It was a rainy Friday night in Vancouver, and there were many places that offered shelter from the wet weather. If you were a fan of hard rock or metal music, the Commodore Ballroom was a great choice for refuge, as two highly respected American bands — Mastodon and Clutch — were set to play their last night in Canada on The Missing Link Tour. Both bands established a friendship years before this tour was conceived, but they had never toured together. As such, this was an exciting evening for fans of both bands.
Big Business, a two-piece sludge metal duo from Seattle, opened the show at the Commodore with a deafening crescendo of cymbal work, courtesy of their drummer Coady Willis. His musicianship was evident in his use of unconventional time signatures and rhythmic tom work that appeared to be influenced by Tim Alexander’s and Josh Freese’s playing style on the album Mer de Noms by A Perfect Circle.
Jared Warren, Big Business’ bass guitarist, played melodies throughout each of their songs; but alas, they were too muddy in the live mix to be clearly heard and fully appreciated. Warren’s sludgy sound contrasted with the bass guitar ambience played between songs, which minimized stage banter as reverberation filled the Commodore Ballroom. His experimental tones were reminiscent of Justin Chancellor’s sound on the track “Lost Keys” from Tool’s album 10,000 Days.
During Big Business’ set, it was difficult not to make comparisons with another two-piece band with a drummer and bass guitarist: Death From Above 1979. Big bass tones coupled with distortion were the only similarity between these two groups, showing that rhythm section duos are not as limited as one would initially suspect.
Regarding vocal delivery, it would not be surprising for a visually impaired person to mistake Warren’s vocals for those of Joe Cocker (at his peak of raspiness). Cocker was an icon; Warren should be proud.
After a short sound check, members of Mastodon walked on stage holding their guitars in the air, the first of several gestures that acknowledged the crowd below them who eagerly anticipated the progressive metal assault awaiting them that evening. The set began with “Tread Lightly”, taken from Mastodon’s lastest LP Once More ‘Round the Sun, which easily won the praise of their head-banging followers. A mosh pit formed early on during Mastodon’s set when they busted out “Blasteroid”. No surprise there, as this particular number could easily have appeared on Dave Grohl’s metal side-project Probot if he decided to produce another similar compilation.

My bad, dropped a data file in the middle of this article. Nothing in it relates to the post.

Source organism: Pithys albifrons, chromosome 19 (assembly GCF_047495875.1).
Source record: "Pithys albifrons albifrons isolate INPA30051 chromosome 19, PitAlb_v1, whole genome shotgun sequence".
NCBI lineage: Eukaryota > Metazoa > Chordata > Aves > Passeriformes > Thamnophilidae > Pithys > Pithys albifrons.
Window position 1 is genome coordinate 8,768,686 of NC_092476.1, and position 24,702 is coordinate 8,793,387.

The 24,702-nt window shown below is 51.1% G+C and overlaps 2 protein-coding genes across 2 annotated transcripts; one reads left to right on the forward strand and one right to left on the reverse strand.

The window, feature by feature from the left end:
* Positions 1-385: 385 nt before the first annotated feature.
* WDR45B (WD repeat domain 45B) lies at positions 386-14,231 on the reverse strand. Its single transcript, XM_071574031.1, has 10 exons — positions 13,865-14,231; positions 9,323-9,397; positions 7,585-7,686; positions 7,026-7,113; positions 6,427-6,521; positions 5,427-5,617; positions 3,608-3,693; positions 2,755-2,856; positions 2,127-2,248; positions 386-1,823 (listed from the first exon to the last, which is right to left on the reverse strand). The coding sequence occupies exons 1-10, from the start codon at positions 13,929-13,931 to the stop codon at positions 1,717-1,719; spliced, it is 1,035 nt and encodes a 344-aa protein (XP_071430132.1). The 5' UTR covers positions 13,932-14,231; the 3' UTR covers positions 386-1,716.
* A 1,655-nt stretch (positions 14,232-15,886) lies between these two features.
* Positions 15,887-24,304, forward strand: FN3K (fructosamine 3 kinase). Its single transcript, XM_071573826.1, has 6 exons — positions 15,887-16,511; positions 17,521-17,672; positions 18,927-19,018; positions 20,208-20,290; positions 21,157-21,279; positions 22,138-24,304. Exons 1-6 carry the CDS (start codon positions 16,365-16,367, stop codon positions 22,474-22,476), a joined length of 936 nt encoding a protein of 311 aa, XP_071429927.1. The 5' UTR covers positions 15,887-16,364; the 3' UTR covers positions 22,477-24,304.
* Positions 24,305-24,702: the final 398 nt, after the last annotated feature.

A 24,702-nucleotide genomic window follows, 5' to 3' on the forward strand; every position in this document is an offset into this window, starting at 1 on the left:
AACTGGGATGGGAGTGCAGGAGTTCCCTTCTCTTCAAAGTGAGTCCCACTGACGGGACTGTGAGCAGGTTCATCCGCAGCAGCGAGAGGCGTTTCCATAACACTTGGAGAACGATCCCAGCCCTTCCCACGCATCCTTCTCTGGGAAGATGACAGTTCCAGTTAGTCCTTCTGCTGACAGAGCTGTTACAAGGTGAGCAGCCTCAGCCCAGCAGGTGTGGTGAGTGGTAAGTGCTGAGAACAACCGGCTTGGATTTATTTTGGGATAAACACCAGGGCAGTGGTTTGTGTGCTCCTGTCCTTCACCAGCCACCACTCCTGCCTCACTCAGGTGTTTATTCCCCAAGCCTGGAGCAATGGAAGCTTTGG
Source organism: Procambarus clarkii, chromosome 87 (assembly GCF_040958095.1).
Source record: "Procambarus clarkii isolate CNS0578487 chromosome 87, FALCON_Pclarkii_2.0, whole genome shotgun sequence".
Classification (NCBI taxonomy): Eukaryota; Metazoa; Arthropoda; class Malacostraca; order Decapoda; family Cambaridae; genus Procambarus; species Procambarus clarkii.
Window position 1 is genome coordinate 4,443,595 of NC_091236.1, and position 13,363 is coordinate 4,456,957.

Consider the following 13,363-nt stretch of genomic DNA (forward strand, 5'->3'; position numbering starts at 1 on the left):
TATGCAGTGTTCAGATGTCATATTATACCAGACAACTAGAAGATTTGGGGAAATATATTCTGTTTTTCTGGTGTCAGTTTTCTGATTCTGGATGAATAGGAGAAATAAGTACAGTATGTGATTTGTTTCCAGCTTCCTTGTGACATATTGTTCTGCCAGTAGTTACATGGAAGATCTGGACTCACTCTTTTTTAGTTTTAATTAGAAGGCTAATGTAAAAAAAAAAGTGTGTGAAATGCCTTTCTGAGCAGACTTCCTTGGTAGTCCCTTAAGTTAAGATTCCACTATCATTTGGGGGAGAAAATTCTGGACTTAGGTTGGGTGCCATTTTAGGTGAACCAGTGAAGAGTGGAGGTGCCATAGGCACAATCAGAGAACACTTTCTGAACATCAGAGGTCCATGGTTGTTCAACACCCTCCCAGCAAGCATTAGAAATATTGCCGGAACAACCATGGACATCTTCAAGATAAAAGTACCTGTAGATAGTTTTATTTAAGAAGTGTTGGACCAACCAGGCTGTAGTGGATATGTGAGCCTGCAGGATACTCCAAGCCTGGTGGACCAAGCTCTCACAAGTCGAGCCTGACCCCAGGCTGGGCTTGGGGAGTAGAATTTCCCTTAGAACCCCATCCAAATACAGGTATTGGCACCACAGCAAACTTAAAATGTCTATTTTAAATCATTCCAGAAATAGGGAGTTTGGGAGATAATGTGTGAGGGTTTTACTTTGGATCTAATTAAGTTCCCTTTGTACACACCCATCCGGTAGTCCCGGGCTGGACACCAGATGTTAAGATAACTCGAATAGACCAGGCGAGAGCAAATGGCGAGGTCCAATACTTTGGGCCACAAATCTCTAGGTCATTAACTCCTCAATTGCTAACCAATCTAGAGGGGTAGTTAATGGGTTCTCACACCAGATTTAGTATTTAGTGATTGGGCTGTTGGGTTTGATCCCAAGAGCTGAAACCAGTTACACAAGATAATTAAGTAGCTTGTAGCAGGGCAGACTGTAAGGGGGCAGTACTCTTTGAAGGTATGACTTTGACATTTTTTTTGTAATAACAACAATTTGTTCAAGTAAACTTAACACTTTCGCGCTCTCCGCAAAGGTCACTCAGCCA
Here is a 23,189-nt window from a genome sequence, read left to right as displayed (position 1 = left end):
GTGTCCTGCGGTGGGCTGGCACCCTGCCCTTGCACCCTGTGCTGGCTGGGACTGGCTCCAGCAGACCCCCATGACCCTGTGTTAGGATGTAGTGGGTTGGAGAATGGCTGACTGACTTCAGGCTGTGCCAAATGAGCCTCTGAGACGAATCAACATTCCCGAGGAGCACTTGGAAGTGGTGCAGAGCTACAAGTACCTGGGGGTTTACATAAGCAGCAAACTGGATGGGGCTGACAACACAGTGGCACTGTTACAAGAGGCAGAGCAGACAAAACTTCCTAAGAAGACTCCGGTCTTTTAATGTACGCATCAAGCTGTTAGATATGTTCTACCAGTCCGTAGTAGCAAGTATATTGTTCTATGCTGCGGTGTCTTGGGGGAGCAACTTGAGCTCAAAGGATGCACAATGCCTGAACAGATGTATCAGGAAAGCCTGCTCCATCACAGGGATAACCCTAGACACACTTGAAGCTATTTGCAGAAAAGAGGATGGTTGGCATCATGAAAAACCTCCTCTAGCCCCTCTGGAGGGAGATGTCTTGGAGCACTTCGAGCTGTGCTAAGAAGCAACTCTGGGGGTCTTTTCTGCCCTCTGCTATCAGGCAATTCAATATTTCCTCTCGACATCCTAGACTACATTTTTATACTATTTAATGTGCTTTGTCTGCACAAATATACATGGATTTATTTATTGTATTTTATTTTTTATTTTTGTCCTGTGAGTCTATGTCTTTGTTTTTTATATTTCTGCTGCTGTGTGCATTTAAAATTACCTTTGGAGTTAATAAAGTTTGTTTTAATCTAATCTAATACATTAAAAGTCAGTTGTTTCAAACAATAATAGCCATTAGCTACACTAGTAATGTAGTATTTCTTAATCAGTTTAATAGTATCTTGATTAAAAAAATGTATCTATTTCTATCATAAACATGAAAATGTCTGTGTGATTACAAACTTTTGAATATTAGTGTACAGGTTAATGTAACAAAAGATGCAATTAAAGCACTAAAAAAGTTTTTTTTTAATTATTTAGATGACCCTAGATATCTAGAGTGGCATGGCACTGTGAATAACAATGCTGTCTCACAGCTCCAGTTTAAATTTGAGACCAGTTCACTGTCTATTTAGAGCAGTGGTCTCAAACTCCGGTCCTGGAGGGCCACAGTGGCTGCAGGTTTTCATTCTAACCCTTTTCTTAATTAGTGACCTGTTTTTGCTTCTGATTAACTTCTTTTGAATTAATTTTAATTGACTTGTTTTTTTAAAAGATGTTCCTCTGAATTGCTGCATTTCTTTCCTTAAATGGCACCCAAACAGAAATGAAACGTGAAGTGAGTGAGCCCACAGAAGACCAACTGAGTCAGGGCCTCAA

Everyone witnessing the impressive musicianship was floored by how tight the band played that night. Drummer Brann Dailor, for instance, played with the speed of renowned jazz drummer Dennis Chambers and the punishment delivered by Dave Grohl when he plays behind a kit. Hitting hard and playing quickly while maintaining your chops is no easy task. Each member traded off vocal duties on nearly every song which demonstrated their harmonic prowness. The melodic guitar work was another prominent piece of Mastodon’s live performance, featuring ferocious solos mainly played by Brent Hinds which complimented his goblin-like vocal delivery.
Closing the set featured a surprise appearance by Clutch’s Neil Fallon on “Blood and Thunder”. Everyone was quite pleased with seeing Fallon earlier than expected that night, as well as witnessing another older song taken from Mastodon’s Leviathan.
After a complete change in band gear – drum kit, amplifiers and mics — it was time for Clutch to headline tonight’s show, as Mastodon had the honor on the previous night in Vancouver. The sold-out crowd pushed forward to get as close as they could. Clearly, Mastodon was not the only attraction for many attendees. Clutch opened with an uptempo vibe to grab the crowd’s attention right away with “The Mob goes Wild”. Cruising further into their set, Clutch’s experience showed as they genre-hopped between danceable grooves, blues, reggae, hard rock and of course some metal — all paired with their fun-to-watch stage show. Their set blended a mix of material from their catalog, not just their newer songs, allowing older and newer fans to be satisfied by their performance. Even at the back, people sang along loudly (and proudly) as they pumped their fists in the air, while others jumped around like they should on a Friday night. Following Clutch’s departure from the stage, nearly everyone clapped for more songs following “One Eye Dollar”, the closing tune of the splendid show.
An intimate evening was had, and everyone in attendance stood around with grins on their faces after the lights illuminated the Commodore, indicating the concert’s end. Even as everyone made their way down the descending stairwell and out the doors onto Granville Street, the good vibes kept everyone dry from the rain.